Need to know
Situated 93km south of Sicily and 288km from the North African coast in the Mediterranean Sea, the Republic of Malta is comprised of three main islands, Malta, Gozo and Comino. These rugged islands are mostly made up of an ancient limestone reef. This reef covers an extinct submarine volcanic plateau, which extends to and includes the island of Sicily to the north. As a result, this geological formation has created a vast number of caves and caverns for divers to explore. These formations, together with the variety of wreck and reef dives, in visibility that often exceeds 30m, has shaped a varied underwater playground.
Many of the best sites are accessible from the shore. In fact, as the island of Malta is smaller than the Isle of Wight, it can be quicker to arrive at a dive site by road than by boat. Meanwhile, Malta’s sister island of Gozo is small enough to get from one side to the other in less than half an hour – including the all-important stop to pick up snacks. Shore diving can offer flexibility and independence for groups and experienced divers. An advantage of islands the size of Malta is that whatever the wind direction, you can make your way to the leeward side of the island to get in the water. Very rarely are all diving options completely blown out, and shore diving can be done all year round.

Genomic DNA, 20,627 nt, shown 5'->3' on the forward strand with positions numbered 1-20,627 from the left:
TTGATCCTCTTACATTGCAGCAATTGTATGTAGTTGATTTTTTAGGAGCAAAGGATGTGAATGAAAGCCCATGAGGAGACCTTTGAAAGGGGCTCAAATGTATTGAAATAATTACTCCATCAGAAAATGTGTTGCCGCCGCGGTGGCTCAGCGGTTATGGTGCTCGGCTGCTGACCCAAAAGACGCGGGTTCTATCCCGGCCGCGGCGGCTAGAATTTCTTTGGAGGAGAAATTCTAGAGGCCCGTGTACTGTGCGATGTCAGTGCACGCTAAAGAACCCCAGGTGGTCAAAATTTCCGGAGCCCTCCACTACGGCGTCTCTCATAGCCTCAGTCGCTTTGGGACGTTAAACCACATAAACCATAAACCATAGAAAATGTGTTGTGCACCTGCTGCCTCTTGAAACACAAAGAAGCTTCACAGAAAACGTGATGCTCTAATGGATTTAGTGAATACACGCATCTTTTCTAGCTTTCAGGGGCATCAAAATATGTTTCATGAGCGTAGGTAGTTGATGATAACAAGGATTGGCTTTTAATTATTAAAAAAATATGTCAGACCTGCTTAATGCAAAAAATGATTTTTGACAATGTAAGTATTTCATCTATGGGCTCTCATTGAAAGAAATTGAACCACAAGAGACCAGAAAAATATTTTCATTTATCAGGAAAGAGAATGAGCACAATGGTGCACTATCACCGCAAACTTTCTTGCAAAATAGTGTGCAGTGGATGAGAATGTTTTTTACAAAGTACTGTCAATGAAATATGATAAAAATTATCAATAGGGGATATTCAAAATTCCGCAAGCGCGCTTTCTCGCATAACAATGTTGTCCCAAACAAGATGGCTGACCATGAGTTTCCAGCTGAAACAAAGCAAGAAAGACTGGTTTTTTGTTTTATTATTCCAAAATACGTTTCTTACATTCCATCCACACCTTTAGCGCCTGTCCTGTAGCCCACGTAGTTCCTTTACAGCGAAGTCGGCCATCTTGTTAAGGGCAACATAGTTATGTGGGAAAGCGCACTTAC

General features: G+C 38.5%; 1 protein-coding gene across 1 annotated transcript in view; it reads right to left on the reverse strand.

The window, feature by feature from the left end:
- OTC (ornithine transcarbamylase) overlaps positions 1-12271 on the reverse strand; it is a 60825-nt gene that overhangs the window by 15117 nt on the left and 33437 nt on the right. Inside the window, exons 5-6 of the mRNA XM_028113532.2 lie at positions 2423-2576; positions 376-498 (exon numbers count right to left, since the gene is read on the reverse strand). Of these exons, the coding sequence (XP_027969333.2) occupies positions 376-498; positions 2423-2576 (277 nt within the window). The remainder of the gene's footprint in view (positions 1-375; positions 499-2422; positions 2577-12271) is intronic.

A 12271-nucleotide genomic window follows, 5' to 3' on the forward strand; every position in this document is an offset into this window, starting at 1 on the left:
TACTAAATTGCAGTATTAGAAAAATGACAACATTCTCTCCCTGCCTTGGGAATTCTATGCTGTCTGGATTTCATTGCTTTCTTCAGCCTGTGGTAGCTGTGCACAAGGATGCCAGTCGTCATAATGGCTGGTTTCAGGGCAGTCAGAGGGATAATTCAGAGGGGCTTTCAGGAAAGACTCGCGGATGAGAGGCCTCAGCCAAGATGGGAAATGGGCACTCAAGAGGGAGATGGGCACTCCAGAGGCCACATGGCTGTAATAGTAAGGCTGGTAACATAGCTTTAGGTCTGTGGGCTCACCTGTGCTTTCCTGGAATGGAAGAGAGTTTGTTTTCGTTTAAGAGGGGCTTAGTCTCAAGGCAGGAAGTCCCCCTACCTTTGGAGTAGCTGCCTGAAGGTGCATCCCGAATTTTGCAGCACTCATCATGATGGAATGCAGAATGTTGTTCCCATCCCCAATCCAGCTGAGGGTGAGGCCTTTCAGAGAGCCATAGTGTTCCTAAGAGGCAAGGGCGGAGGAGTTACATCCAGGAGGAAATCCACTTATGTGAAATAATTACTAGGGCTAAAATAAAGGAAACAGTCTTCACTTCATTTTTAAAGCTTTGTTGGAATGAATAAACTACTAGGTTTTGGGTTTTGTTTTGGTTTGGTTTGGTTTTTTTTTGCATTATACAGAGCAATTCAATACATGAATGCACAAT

Dive centres can take you on guided shore dives, or will arrange accommodation, transport, air fills and kit hire and give you information on dive sites so you can go and dive at your own pace. One thing to note when shore diving is not to leave valuables in your vehicle: break-ins are not unknown, especially at the quieter sites.
Car parks are generally close to the entry point, although there are some steep walks that can be pretty tough in full kit. Facilities vary: at sites popular with tourists, such as Dwejra and Wied iz-Zurrieq, there are toilets, cafés and ice-cream vans; at quieter sites such as Reqqa Point on the north coast of Gozo, you’ll find only rocks.
Some sites lie a good ten-minute swim from the entry and exit point, so you have to be moderately fit.
One of the big attractions of Malta is the excellent variety of wrecks in what is generally good to superb visibility. There are wrecks for all kinds of diver, ranging from shallow Second World War battleships, through mid-depth artificial reefs flourishing on cargo vessels, to adventurous aircraft and submarines for the experienced aquanaut.